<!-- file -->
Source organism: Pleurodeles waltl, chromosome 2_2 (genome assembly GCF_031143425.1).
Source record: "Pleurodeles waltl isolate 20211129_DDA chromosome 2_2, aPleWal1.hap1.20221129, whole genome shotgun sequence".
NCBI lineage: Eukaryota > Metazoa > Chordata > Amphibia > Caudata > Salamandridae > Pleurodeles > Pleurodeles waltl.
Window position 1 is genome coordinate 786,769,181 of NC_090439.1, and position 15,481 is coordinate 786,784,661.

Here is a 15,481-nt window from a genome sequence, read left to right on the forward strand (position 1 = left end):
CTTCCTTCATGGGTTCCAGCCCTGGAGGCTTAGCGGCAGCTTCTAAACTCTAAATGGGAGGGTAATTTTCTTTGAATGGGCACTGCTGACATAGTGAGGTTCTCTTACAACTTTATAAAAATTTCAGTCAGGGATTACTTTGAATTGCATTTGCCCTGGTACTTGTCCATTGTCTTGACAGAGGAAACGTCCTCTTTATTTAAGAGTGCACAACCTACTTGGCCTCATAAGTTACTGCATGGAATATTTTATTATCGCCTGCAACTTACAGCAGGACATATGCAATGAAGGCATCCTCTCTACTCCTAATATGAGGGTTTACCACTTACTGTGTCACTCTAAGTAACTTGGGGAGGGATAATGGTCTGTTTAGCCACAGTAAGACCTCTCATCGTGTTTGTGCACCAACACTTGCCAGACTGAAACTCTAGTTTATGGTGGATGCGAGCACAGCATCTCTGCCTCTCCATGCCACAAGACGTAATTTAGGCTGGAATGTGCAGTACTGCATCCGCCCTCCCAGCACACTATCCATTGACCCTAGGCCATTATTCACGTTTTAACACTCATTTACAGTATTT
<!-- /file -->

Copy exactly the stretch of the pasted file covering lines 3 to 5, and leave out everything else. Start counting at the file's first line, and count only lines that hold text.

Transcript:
NCBI lineage: Eukaryota > Metazoa > Chordata > Amphibia > Caudata > Salamandridae > Pleurodeles > Pleurodeles waltl.
Window position 1 is genome coordinate 786,769,181 of NC_090439.1, and position 15,481 is coordinate 786,784,661.

Here is a 15,481-nt window from a genome sequence, read left to right on the forward strand (position 1 = left end):